Is there still a place for traditional radio airtime?

The world’s first radio advert aired in the US nearly 100 years ago, the same year the BBC was formed and made its first broadcast from London.

Given the BBC’s dominance of the airwaves following its first sports and music broadcasts in 1927, the first radio ad wasn’t heard in the UK until as late as 1973. This followed the growth in the 1960s of pirate stations which paved the way for today’s commercial radio.

That first ad was for Birdseye food – heard on what was then the London Broadcasting Company, today still going as LBC.

Of course, almost a century has elapsed since 1922, and today’s broadcasting landscape is unrecognisable, with one major landmark being the 1995 UK launch of Digital Audio Broadcasting (DAB) radio.

Thanks to apps such as Spotify, it can be tempting to assume that younger people in particular no longer listen to mainstream radio shows. Yet all the indications are that the death of conventional radio listening could well have been grossly exaggerated. Many of us find it hard to imagine getting up in the morning or going on a car journey without flicking on some sounds, musical or otherwise, while Radio Joint Audience Research (RAJAR) figures show that in 2017 nearly 90% (89%) of people UK-wide tuned in each week.

In fact, in an average week, we might catch up to 21 hours of radio. And while there may be slightly fewer young people among radio audiences these days, the evidence shows that all generations, from baby boomers to millennials, are still listening. So, actually, radio still beats podcasts or privately stored music.

How radio is reinventing itself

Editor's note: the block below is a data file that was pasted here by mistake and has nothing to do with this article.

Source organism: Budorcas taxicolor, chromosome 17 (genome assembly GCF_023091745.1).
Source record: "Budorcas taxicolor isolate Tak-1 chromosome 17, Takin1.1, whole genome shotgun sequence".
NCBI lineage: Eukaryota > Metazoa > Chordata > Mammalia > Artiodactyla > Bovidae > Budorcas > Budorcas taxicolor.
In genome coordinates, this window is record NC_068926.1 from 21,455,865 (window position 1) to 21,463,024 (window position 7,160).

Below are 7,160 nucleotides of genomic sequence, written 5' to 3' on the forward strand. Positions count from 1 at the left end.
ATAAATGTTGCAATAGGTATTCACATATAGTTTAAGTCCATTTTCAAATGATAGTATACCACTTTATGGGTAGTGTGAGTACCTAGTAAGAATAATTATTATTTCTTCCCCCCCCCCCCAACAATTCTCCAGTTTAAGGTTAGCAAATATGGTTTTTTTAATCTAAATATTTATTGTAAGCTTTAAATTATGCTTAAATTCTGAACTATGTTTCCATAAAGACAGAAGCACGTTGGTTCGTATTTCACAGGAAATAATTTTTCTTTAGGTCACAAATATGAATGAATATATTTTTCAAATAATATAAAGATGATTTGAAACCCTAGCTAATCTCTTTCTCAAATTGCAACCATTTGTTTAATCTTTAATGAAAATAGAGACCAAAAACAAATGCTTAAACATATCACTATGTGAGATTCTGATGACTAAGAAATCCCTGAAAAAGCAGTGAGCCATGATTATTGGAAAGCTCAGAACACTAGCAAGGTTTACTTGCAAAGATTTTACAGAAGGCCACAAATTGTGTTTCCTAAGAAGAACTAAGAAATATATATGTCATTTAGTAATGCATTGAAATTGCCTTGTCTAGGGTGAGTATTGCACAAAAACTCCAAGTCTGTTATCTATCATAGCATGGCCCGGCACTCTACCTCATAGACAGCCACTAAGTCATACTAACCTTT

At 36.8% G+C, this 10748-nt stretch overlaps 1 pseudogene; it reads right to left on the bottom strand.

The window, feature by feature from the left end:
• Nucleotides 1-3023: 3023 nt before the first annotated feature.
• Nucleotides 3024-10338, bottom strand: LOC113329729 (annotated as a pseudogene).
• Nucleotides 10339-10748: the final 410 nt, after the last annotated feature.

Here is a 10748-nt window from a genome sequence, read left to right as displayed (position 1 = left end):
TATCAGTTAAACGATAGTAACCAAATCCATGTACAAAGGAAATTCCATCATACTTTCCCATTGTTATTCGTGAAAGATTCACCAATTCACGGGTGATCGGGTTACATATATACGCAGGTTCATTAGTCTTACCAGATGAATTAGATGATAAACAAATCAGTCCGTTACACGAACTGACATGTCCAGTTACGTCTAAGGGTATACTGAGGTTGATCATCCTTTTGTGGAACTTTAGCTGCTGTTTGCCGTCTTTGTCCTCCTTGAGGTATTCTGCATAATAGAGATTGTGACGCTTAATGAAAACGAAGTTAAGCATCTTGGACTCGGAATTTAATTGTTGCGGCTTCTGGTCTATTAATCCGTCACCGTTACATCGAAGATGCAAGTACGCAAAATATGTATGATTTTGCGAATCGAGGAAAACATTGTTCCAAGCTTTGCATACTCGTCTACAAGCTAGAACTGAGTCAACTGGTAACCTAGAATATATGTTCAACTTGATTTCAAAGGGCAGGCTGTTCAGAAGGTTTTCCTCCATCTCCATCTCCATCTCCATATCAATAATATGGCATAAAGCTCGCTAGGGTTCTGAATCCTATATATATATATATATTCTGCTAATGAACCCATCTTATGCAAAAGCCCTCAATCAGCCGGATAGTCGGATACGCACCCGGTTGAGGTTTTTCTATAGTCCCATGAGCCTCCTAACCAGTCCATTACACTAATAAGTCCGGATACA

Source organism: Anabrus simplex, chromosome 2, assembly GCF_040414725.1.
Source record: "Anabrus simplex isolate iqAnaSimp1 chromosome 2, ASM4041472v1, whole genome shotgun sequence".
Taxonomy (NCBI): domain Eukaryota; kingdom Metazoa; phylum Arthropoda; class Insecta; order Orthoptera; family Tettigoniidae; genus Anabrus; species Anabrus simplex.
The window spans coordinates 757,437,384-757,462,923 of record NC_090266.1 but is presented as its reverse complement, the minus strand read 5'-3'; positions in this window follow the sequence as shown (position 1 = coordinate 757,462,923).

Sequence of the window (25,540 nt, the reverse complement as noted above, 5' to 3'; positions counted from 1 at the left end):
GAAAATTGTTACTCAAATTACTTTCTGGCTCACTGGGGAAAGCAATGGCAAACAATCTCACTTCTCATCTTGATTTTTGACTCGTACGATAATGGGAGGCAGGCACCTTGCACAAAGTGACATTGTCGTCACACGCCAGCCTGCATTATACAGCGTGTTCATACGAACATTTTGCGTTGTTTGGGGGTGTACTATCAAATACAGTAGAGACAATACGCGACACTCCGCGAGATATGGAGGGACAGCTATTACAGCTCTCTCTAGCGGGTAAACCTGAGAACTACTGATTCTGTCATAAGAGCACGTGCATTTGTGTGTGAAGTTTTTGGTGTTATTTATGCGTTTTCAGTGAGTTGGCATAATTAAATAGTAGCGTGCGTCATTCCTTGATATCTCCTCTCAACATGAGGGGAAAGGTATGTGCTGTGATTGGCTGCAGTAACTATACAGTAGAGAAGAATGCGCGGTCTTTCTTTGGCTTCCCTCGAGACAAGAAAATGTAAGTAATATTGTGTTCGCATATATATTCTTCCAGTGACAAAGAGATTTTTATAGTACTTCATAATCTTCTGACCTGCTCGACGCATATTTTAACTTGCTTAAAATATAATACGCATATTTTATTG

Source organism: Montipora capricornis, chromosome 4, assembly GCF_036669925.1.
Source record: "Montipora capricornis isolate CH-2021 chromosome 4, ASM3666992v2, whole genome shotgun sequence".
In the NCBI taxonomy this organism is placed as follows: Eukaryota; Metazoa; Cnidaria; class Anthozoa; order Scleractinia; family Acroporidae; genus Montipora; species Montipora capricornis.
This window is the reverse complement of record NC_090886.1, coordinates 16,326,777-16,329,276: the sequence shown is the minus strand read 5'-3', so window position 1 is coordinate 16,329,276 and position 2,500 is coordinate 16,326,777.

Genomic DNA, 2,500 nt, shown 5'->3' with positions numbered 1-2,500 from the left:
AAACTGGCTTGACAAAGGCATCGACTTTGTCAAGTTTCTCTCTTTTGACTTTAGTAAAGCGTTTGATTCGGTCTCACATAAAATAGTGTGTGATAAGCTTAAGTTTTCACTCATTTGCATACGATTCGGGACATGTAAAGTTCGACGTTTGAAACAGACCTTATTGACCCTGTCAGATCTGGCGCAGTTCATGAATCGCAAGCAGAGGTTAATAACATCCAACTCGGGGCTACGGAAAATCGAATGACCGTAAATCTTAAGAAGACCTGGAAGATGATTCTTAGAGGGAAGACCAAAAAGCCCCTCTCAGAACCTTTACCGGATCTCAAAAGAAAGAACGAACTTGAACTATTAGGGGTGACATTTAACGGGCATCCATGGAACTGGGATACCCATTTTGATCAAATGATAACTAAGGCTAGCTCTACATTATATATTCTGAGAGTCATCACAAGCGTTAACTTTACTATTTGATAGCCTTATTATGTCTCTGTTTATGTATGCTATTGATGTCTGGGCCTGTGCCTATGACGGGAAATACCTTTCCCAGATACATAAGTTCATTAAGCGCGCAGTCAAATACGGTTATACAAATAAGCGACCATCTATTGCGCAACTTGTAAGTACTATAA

There are now more ways than ever to enjoy radio, wherever you are, including via digital or DAB stations. Heart FM, for example, has nearly 9m weekly listeners, while its breakfast show, hosted by Amanda Holden and Jamie Theakston, is Britain’s biggest commercial radio show, reaching more than 4.5m listeners. You can listen via streaming and podcasts as well as tuning into the live broadcast.

Bauer Media launched New Country Hits Radio– the nation’s first exclusively country music brand – as recently as April 2019, so radio is always open to innovation.

As Bauer CEO Paul Keenan puts it, “Radio is the master of reinvention, the ultimate adaptive medium, and commercial radio has proved agile and opportunistic in launching new services.” Keenan has also publicly commented that “The UK’s love of radio shows no signs of diminishing.”

Indeed, in 2019, commercial radio in particular could be said to be having a moment, with ex-BBC broadcasters including Chris Evans, John Humphrys, Simon Mayo and Moira Stewart moving to the likes of Virgin, Classic FM and Scala Radio.

Why radio advertising remains important

It may not be the medium that springs immediately to mind, but it’s evidently a booming one. Radio is still a highly cost-effective way of reaching current and potential customers, despite an uncertain financial landscape.

Radio revenue in 2018 hit record levels of £700m, with an 11% decline in local advertising offset by a 5% increase in national advertising and a 7% increase in sponsorship. There was also an 18% growth in other relevant turnover (such as revenue from on-air competitions). In the third quarter of 2018, radio revenue increased 5% year-on-year.

Weetabix is one example of a brand which recently returned to radio (in autumn 2019) following a five-year break, with audio ads to complement its TV advertising. The move is part of a wider plan to triple ad spend across various media by 2020, and will reach new and existing consumers through national radio ads run between 8 and 11am.

As industry body Radiocentre put it, “radio continues to exceed expectations”.

Above all, it’s an intimate medium which forges strong emotional connections with listeners and cuts through busy daily lives in a way that other media often can’t, working its way into the imagination and the subconscious. Even the decision about which station to tune into is often an emotional one.

Research shows that listening habits are generally stable – possibly because in an era of fake news, radio somehow feels a lot safer and more trustworthy than other media. It also offers value for money and quick results.

What’s more, according to Radiocentre, the industry is expected to grow by a further 5% in 2020, so there is still very much a place for traditional radio and audio advertising in the twenty-first century. .

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